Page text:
Cambridge Platonists

Also found in: Wikipedia.

Cambridge Platonists,

group of English philosophers, centered at Cambridge in the latter half of the 17th cent. In reaction to the mechanical philosophy of Thomas Hobbes this school revived certain Platonic and Neoplatonic ideas. Chief among these was a mystical conception of the soul's relation to God and the belief that moral ideas are innate in man. Although tending toward mysticism, the school also stressed the importance of reason, maintaining that faith and reason differ only in degree. The assertion of the founder of the school, Benjamin Whichcote, that "the spirit in man is the cradle of the Lord" became the motto for the entire movement. Other leading members were Ralph CudworthCudworth, Ralph,
1617–88, English theologian and philosopher. He was a noted representative of the Cambridge Platonists. Cudworth's most ambitious work, The True Intellectual System of the Universe, was never completed.
..... Click the link for more information.
, Henry MoreMore, Henry,
1614–87, English philosopher, one of the foremost representatives of the school of Cambridge Platonists. His writings emphasized the mystical and theosophic phases of that philosophy, and as he grew older mysticism dominated his writings.
..... Click the link for more information.
, and John Smith.


See G. R. Cragg, ed., The Cambridge Platonists (1968); E. Cassirer, The Platonic Renaissance in England (tr. 1953, repr. 1970).

Cambridge Platonists


a group of English religious philosophers of the second half of the 17th century who tried through Neoplatonic ideas to place Christianity on a rationalist foundation.

The leading exponents were the Cambridge professors R. Cudworth and H. More and J. Glanvill at Oxford. The Cambridge Platonists opposed the empirical and sensationalist tendency in English philosophy and struggled against it— particularly against the materialist teaching of T. Hobbes. Although they rejected the ancient Neoplatonic doctrine of emanation, substituting for it the creation of the world by god, they adhered to the Neoplatonic idea of world reason, which they regarded as the intermediary between god and the world, as unconscious “plastic nature” carrying out the will of the creator. They accepted the Cartesian critique of empiricism but rejected Descartes’s mechanistic conception of the physical world and affirmed a teleological view of nature.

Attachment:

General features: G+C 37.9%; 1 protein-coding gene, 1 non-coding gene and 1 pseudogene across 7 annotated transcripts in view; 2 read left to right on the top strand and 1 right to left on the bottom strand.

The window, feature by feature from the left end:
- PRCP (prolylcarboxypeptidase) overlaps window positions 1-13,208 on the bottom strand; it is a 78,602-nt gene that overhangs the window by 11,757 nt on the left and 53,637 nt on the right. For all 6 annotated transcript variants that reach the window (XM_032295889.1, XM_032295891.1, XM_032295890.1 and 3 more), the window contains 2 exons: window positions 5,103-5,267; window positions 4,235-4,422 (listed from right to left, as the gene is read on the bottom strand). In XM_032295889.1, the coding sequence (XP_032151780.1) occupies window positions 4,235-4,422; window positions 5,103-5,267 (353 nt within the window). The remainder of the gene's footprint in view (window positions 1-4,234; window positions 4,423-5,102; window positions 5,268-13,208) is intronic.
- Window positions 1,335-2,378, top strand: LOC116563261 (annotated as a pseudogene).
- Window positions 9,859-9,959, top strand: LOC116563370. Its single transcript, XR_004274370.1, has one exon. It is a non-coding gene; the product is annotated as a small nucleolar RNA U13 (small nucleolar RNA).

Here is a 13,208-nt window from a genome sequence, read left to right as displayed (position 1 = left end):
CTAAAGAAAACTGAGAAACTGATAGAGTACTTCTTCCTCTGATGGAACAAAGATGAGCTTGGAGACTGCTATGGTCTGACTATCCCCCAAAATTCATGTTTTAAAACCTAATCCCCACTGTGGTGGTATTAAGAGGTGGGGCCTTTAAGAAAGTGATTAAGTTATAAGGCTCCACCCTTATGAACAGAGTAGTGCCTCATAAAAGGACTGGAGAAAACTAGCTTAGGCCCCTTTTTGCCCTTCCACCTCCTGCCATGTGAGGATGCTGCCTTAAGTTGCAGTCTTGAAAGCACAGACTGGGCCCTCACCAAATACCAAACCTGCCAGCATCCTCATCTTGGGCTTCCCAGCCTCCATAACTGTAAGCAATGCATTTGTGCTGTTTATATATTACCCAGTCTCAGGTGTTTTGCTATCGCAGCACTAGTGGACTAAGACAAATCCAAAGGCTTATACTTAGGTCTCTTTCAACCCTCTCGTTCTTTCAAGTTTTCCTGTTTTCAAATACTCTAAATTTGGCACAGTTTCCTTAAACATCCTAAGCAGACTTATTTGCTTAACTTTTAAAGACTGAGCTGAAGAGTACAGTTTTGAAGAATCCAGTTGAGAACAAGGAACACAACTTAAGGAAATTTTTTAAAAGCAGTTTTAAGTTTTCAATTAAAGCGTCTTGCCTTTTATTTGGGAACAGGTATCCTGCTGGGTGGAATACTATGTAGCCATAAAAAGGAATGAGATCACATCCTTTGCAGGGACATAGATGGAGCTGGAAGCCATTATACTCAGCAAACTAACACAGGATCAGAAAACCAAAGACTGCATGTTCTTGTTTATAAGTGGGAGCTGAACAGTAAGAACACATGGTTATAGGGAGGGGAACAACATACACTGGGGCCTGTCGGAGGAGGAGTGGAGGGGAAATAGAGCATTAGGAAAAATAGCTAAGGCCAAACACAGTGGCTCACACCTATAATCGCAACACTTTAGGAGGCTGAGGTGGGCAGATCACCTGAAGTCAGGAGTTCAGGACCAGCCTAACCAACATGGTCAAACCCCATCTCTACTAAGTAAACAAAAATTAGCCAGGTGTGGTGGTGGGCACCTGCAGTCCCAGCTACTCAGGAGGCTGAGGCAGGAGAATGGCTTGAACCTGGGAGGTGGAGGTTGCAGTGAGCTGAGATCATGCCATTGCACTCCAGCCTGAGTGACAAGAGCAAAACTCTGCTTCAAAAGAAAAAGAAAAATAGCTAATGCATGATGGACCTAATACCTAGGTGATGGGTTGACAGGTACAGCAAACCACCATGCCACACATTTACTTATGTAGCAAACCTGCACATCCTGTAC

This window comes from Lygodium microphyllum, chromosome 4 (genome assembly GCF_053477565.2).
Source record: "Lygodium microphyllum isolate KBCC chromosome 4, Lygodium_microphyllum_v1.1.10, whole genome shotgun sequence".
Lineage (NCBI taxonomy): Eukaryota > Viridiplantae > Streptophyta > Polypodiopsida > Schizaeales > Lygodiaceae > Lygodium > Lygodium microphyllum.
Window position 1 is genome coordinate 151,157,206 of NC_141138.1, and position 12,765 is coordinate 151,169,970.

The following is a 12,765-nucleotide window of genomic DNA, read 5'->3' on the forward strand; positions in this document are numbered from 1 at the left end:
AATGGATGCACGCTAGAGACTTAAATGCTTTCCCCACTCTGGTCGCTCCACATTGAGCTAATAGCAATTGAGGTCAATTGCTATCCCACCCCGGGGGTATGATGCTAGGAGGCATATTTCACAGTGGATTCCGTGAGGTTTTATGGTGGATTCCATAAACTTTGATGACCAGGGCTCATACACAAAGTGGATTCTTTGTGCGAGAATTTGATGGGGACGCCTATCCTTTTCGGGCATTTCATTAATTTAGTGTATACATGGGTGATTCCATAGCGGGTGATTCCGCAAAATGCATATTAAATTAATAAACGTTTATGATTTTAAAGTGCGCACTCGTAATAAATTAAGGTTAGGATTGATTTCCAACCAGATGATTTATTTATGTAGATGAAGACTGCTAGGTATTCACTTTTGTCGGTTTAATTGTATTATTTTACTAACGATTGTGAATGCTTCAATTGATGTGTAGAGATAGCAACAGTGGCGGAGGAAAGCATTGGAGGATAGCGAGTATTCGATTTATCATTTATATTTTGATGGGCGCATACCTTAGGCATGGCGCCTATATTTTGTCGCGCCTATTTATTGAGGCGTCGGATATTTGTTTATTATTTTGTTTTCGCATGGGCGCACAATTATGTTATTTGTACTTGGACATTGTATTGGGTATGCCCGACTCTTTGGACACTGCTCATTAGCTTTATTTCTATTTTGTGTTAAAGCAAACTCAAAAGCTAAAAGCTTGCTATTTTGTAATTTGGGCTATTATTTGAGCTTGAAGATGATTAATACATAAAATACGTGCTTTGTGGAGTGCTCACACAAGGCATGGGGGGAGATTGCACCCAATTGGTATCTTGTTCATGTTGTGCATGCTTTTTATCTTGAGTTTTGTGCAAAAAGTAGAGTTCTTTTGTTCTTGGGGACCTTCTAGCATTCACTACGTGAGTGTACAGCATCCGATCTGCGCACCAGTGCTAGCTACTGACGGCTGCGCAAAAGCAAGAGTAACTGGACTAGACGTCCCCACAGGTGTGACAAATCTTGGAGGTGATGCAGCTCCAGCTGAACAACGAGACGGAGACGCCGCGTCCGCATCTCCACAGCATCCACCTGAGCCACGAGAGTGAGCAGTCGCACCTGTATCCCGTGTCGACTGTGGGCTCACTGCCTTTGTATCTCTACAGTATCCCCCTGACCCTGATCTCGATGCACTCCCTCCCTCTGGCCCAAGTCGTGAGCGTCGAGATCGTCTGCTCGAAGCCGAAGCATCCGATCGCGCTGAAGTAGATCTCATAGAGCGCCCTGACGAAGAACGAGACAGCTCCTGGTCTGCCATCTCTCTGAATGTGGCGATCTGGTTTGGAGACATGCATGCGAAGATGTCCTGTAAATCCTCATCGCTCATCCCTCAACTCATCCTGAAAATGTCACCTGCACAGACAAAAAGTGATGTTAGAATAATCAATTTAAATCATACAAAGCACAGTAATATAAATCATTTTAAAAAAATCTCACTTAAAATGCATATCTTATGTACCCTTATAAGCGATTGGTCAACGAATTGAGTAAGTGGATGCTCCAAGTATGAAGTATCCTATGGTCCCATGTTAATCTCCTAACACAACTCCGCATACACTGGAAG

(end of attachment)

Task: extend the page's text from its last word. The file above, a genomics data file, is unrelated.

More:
Istoriia filosofii, vol. 2. [Moscow] 1941. Pages 212–13.
Smirnov, A. Istoriia angliiskoi etiki, vol. 1. Kazan, 1880.
Campagnac, E. T. Cambridge Platonists. Oxford, 1901.
Cassirer, E. Die Platonische Renaissance in England und die Schule von Cambridge. Leipzig-Berlin, 1932.
Passmore, J. A. R. Cudworth. Cambridge, 1951.
References in classic literature ?
In English philosophy too, many affinities may be traced, not only in the works of the Cambridge Platonists, but in great original writers like Berkeley or Coleridge, to Plato and his ideas.
Bosworth views this book as a product of "the nascent climate of latitudinarianism in religion and political thought, and of the tentative assertion of rationality as a principle of religious enquiry, which characterize the Restoration and which find their earliest expression in the works of the Cambridge Platonists and John Locke" (p.
Here the contributors explore de Maistre's appreciation and utilization of the Cambridge Platonists (specifically Henry More and Ralph Cudworth); his criticism of Jean-Jacques Rousseau, whose literary characters served as foils to his own religious outlook; and the striking similarities between the German philosopher Arthur Schopenhauer's view of the Enlightenment and de Maistre's, even though no evidence exists that the former read the latter.
The other was associated with the Cambridge Platonists who saw humans as "intrinsically attuned to God" and man's inward nature was in tune with the universe.
In his crucial Trinitarian context Young uses the term "Energy" as do such Cambridge Platonists as John Smith, who states that "Grace" is not "feeble," for "by a mighty Energy within itself it is always soaring" heavenward as the soul becomes more "God-like" (192, 166; cf.
More specifically, papers address Maistre's genius, his critique of America, the Cambridge Platonists, Schopenhauer and Maistre as enemies of the Enlightenment, why Maistre became Ultramontane, and the pedagogical nature of Maistre's thought, among other topics.
With the help of the classics, which he had studied in depth, he reinvented the old tradition of the theologia prisca, merged it with a mysticism that was shaped by his mentor Fenelon and the Cambridge Platonists, and rationalized such findings with the philosophical language of Spinoza, Malebranche, Bayle, Wolff, and Newton.
In his discussion of the Cambridge Platonists Gill explains their Calvinist upbringing and ultimate rejection of a basic tenet of Calvinism, the claim that human beings possess a deeply depraved nature.
Here one finds spiritual biographies of people who witnessed to and debated the Christian faith, from Puritans and Cambridge Platonists to the spiritual Quaker John Gratton.
Appearing in the last chapter, Menasseh ben Israel, in the seventeenth-century Amsterdam to which he fled with his family, argues with his contemporaries, the Cambridge Platonists, against the growing skepticism of that time.
In opposition to such enthusiasts, who would divide Christians by introducing such strife, the Cambridge Platonists argued for a Christianity based upon a common set of shared moral principles.
One of the best examples of the generative idea and of time-binding, it passes down the centuries in the works of the Neo-Platonists, the Cambridge Platonists, the Schelling school of German Idealists, Coleridge and Carlyle in England, to its chief American adapter, Ralph Waldo Emerson.

Full browser ?